Making fun of anti-vaxxers who died of COVID-19 is a dark indication that we've all surrendered to the disease

Anti-vaccine activists are dying from COVID, and their deaths are being celebrated.
This is a distraction, and it represents an acceptance of COVID’s death toll.

Anti-vaxxers don't need to be treated with kindness, but they should be challenged to prevent infection.

Abdullah Shihipar contributes to Insider as an opinion writer.

This column is an opinion piece. These thoughts are solely the author's.

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It is a common story during the pandemic: A vocal anti-vaxxer ends up in the hospital with COVID-19. Calleb Wallace, 30, of Texas died from the disease after suffering a prolonged bout. After being put on a ventilator, Wallace, who was involved in anti-mask protests as well as the San Angelo Freedom Defenders, succumbed to the disease. Wallace left behind his wife and two children.

Sometimes, anti-vaccine posts on social media catch headlines' attention. Stephen Harmon, a Los Angeles man, mocked the vaccine repeatedly, tweeting "Got 999 problems, but a vax is a one" in June. He then died from the virus in July.

As the delta variant spreads quickly across the country, this trend is becoming more common. This has sparked a number of memes and jokes on social media. I have been guilty of a few "how is it starting, how it's going?" jokes. However, regardless of how cruel the memes target and how tempting it may be to indulge in the schadenfreude it is an unhelpful distraction which represents a dark reality: how many people are currently dying from COVID-19.

Making light of the darkness

Before I get started, let me clarify that this isn't an argument for empathy with those who are strongly anti-vaccine. It is not an attempt to understand their point of view. This is not an argument to convince anti-vaccine supporters. Unfortunately, some of them have fallen into a dangerous pit that their loved ones are unable to rescue them quickly. While being nicer will not necessarily make them happier, it won't change the fact that they are no longer loved by their family.

We were all scared 18 months ago when the virus struck the United States. As hospitals became overcrowded with dead patients, people made run to grocery stores. People spent their time at home trying to "stop the spread" of the virus and flatten it. Every death was seen by many as a tragedy that could be prevented with collective action. Within a few months right-wing governors and talk heads started to promote the notion that each person was responsible for protecting themselves from a pandemic. People could choose to wear no masks, skip vaccinations or attend social gatherings without the need for a vaccine. This was despite the fact that the virus can spread from one person to another. Naturally, the behavior of one person during a pandemic can have an impact on the health and well-being of others.

One year later, and with vaccines readily available, some left-leaning people have adopted the right's framing. It is now widely accepted that COVID deaths are mostly among the unvaccinated. It's possible that you could have chosen to receive that vaccine. But, that's not what I'm implying.

This prevents us effectively from taking more effective action to stop the spread of the virus by imposing restrictions and mask mandates on testings. Children who have not been vaccinated or are immunocompromised are at greater risk if we abandon a common framing of COVID-19. It is easy to forget that, despite all this, there are still many people who need help to get vaccinated. There are still people who are terrified of side effects and those who don't have the time.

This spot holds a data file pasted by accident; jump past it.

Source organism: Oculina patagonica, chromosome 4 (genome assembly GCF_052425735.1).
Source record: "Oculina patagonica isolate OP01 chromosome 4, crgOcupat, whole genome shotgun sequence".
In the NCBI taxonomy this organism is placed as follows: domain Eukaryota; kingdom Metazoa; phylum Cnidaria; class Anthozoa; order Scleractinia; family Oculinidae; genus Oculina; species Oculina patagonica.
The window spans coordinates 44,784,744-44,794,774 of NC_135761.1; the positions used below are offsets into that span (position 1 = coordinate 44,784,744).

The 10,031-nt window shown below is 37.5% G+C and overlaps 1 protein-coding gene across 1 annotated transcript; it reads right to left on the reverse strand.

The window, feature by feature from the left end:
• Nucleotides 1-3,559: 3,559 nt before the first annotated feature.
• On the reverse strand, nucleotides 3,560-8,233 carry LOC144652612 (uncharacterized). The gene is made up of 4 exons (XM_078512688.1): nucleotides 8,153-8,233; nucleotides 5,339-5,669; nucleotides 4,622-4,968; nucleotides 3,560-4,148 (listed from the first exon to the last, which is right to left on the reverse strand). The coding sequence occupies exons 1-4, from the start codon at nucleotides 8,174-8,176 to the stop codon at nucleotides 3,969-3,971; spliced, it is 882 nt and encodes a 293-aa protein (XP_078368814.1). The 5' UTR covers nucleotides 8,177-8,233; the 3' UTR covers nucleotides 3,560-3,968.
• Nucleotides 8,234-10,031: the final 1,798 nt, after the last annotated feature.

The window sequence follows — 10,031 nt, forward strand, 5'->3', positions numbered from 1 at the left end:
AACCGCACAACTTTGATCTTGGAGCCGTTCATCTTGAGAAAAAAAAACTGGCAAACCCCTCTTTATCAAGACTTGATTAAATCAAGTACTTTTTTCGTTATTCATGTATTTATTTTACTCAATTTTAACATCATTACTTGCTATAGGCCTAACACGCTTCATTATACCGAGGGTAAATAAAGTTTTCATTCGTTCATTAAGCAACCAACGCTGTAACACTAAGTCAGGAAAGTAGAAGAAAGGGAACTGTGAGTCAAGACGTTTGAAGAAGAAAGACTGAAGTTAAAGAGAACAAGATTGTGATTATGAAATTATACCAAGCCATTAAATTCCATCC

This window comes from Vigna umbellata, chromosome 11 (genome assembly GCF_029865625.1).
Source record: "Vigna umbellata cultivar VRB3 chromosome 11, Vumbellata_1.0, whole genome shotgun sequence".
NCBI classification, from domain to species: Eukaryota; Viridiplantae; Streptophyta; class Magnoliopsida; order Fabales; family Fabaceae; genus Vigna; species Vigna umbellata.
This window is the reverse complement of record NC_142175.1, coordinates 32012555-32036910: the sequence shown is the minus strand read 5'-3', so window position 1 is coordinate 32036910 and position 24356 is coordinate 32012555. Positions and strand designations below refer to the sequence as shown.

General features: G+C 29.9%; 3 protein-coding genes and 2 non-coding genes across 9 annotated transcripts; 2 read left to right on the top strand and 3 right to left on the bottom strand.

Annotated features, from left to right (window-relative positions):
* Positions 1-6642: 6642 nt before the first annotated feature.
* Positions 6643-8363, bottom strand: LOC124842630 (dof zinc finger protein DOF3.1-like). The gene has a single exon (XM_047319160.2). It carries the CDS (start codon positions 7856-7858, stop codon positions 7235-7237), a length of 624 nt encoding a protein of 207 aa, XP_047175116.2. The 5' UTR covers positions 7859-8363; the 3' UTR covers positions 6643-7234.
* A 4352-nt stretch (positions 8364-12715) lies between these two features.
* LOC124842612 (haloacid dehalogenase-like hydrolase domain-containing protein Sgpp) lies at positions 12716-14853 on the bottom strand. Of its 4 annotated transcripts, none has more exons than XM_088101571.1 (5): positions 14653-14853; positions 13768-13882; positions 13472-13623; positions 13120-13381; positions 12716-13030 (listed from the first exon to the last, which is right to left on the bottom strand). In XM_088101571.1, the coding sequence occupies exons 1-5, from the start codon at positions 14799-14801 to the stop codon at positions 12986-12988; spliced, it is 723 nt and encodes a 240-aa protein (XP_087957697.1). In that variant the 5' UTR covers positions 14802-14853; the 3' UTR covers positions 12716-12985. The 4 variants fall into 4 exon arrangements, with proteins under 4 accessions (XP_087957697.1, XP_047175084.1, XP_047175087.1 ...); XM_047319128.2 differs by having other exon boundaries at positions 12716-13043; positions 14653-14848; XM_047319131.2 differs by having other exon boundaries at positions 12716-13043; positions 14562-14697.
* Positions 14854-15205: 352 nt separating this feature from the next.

We have seen headlines that focus on unvaccinated individuals who have died due to the virus blurred the lines between those in the anti-vaccine camp and those in the general public. People who aren't too busy or can't wait to see the effects of the virus, were either scared of side effects or were too busy.

We should not adopt the individualist framing of Republicans to fight anti-vaccine sentiment. We should demonstrate our support for mask mandates at city council and school board meetings and outnumber them. Advertisers that promote misinformation should be boycotted and pressured. We need to push for accountability measures from Facebook. Facebook has long allowed anti-vaccine misinformation to be posted on its platforms.

We should also push for measures to stop the spread of the disease, such as mask mandates and vaccine mandates. Instead, tangible actions are being ridiculed.

People I've spoken with have lost loved ones to conspiracy theories against anti-vaccine. These people become increasingly isolated and shells of their families, and often act hostile and aggressive towards their own family members. It feels like families have been split apart for all eternity.

It is important to remember that family members feel two types of pain when their loved ones pass away: the loss of physical and emotional health, as well as the realization that they could have prevented their deaths.

Although it's hard to believe, laughing at mass deaths is a sign that we have given up on resisting mass murder and are now accepting its reality. Although it is tempting to believe that anti-vaxxers die in some way, this is just how the virus spreads. Anti-vaxxers are indeed dying. But this is just the reality of how a virus spreads. This humor is a distraction from the shame that our country is in at this late stage of the pandemic.

In the coming months, there will be many more anti-vaccine activists who die from this disease. I'm going not to laugh at it. We all are the real joke.